City of Grande Prairie History

View our Flickr album of historical photos of Grande Prairie.

The name “grande prairie” appears on the earliest geological survey maps of this region to describe, not a city, but the largest area of open prairie in the Peace River Country.   Formerly called Buffalo Plains because of the vast herds of buffalo which ranged there along with large herds of elk, “la grande prairie” was criss-crossed by the trails of the Beaver, Cree and Iroquois Indians as they traveled and traded from Jasper and Sturgeon Lake to nearby Flyingshot and Saskatoon Lakes, and on to Spirit River and Dunvegan further north.  These routes were followed by explorers, fur traders and missionaries as they made contact with the native groups. 

As early as 1872, other groups such as Canadian Pacific Railway engineers and Geological Survey men visited the grande prairie, reporting on the great agricultural potential and rich resources of timber, coal, oil and gas.  At the turn of the century, the rush to the Klondike brought more than 700 prospectors through the area, and the conflict over land rights began.  The Royal North West Mounted Police were dispatched north, and Treaty No. 8 was pushed through as quickly as possible.  This cleared the way for the Dominion Land surveyors and settlement, and a trickle of hardy souls undertook the months-long hike through the muskeg and bush over the Long Trail into the “Last Best West.”

Like many northern communities, Grande Prairie germinated because it was surrounded by rich resources, but unlike others it was not a one industry town.  By 1905, when the future site of the city was occupied only by three bachelor shacks, Louis Callihou was already experimenting with agricultural crops.  In 1906, Harry Clifford, the first man to bring his non-native wife into this region, came looking for oil and gas.  In 1907, S.H. Tuck came to explore the timber possibilities in the region.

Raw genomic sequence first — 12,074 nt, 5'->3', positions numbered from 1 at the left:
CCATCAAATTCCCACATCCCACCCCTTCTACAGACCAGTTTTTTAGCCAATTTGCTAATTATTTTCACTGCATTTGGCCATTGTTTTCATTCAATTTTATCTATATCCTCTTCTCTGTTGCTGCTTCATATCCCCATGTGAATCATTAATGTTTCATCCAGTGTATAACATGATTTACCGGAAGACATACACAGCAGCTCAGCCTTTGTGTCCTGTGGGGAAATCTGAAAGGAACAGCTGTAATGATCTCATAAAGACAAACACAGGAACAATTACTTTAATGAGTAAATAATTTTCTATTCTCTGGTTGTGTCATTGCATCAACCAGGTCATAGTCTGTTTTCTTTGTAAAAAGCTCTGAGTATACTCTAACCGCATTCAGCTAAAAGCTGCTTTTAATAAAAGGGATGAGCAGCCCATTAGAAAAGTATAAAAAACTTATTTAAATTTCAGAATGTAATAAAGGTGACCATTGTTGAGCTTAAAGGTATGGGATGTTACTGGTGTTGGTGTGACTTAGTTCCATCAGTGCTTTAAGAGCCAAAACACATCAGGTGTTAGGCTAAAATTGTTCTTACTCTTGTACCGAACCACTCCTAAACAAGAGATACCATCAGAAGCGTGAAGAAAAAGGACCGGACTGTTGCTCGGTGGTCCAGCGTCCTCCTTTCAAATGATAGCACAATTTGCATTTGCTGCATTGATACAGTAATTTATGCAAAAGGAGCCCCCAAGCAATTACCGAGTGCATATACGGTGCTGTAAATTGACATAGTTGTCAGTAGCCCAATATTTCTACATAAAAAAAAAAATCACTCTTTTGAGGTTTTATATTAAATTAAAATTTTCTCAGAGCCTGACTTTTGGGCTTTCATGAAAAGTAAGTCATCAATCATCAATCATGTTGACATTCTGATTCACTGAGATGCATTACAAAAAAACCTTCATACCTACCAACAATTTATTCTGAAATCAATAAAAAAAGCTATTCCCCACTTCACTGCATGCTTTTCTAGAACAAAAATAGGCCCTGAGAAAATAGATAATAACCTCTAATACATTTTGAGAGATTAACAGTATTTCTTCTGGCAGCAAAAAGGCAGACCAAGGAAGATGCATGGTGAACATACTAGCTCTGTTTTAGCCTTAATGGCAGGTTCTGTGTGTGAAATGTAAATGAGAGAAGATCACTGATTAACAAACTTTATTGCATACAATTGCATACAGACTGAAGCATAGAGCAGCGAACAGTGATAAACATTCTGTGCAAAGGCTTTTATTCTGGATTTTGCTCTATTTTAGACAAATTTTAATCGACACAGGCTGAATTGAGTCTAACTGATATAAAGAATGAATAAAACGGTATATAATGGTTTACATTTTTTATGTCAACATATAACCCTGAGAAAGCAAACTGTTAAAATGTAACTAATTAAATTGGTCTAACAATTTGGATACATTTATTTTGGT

By 1908, land on the site of the future city had been surveyed and staked out for the proposed railway.  Nearby, blacksmith George L. Breeden operated a dirt-floored, sod-roofed cabin as the “Breeden Hotel” for travelers coming to check out the area.

In Edmonton, W.A. Rae carefully examined all the reports, realized the potential for a town, and persuaded a group of businessmen to form the Argonaut Co.  In 1909, they purchased 80 acres beside the proposed railway from bachelor Joe Germain, registered it at the land office in Grouard, and hired a surveyor to divide it into lots.  This “town” was promoted with great excitement as “Grande Prairie City.”

Within two years, the nucleus of a community had formed around a post office, store, bank, livery barn, two churches, Royal North West Mounted Police barracks, and the Dominion Land Survey Office.  A stage coach ran from the end of steel in Edson to Grande Prairie, but the passengers had to walk and push as often as they rode. 

By 1913, a school and a hospital had been built, as well as Tissington’s Empire Hotel, the Selkirk Trading Company and the Hudson’s Bay Store in the downtown core.  That same year saw the first representative from the community sent to the Provincial Legislature and the first issue of the Grande Prairie Herald.

When the hamlet became a village in 1914, it already had a baseball league and hockey teams and boasted a social life including hay rides and dances, a picture show, musical entertainment and theater productions.